02 May 2012 | Kozu Island
So this is the second day where the boat has not moved from the port at Tako-wan (although if you're sleeping on it with 30 kts of wind whistling around then the boat still moves around enough to make you feel like you are sailing). Yesterday was rain all day and last night as we came back from the onsen it was dumping buckets. Today is clearer, however, and the fishing boat we were tied to left at 5:30 am which was my wakeup call as although the crew of the fishing boat were trying to quietly slip out from between us and the wall, they aren't really sensitive to sail boats. They made it out and after climbing up the wall in the rain at low tide to fix the lines I tried to go back to sleep, but the second human alarm clock (Reed) was already awake and he is not really ever quiet. It's why when he was a baby we used to like it when was sick.
The itinerary for the next few days is as follows: swimming and snorkeling today, boat prep tomorrow and then late night departure to sail mostly overnight to Hachijojima by Saturday afternoon. Then we will sleep ashore to be able to make the transition from family sail to the next leg of the journey to Ogasawara. That means taking off all of the toys and other kid stuff, although maybe I will leave the pink box of legos for Eve to play with.
I've been coming to Kozu for 3 or 4 years now and one thing is very clear--when a group of noisy gaijin guys travel someplace together, the treatment by the locals is radically different than when you travel with young kids. Landing in the fishing ports used to feel like entering a war zone where the fishermen would sooner have sunk us than helped us. This time, howoever, showing up with 4 kids they are bringing over buckets of fish. In fact we've been given so much fish (and squid) by the fishermen and the local obachans that we're going to have a hard time eating it all. Last night Elan cooked with the ladies that run the restaurant at the onsen (the only dry refuge we had for the day) so she could see how they would cook the aji (fish) we had been given. It ended up as a breaded sort of tonkatsu-like donburi that was very good.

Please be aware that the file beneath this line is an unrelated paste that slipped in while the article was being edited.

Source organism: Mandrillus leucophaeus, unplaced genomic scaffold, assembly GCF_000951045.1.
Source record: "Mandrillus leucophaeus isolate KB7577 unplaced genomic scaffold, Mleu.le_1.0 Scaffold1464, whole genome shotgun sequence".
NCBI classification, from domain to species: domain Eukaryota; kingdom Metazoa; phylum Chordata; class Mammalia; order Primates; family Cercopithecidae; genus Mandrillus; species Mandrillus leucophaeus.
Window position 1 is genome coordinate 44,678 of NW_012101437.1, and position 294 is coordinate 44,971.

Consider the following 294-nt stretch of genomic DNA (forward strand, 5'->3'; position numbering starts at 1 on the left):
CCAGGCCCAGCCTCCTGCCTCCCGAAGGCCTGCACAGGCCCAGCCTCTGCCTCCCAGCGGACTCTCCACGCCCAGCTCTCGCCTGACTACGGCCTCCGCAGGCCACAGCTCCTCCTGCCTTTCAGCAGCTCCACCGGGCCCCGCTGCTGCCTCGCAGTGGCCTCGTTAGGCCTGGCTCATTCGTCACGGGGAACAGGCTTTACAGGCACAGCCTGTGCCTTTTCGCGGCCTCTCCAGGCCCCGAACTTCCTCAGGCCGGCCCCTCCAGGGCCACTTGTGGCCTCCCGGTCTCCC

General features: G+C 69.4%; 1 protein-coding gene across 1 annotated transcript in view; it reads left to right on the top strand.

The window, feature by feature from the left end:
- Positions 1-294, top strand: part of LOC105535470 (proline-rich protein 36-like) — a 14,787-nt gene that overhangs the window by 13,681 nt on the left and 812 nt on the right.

So at this moment I'm sipping a cup of warm tea and enjoying the gentle rocking motion of the boat as the dull roar of noise goes on around me. Reed is cleaning the floors, Perry is doing dishes, Tess is jumping from bench to bench singing some kind of song and occasionally Elan is yelling commands. I'll sign off here in anticipation of the next instruction coming my way.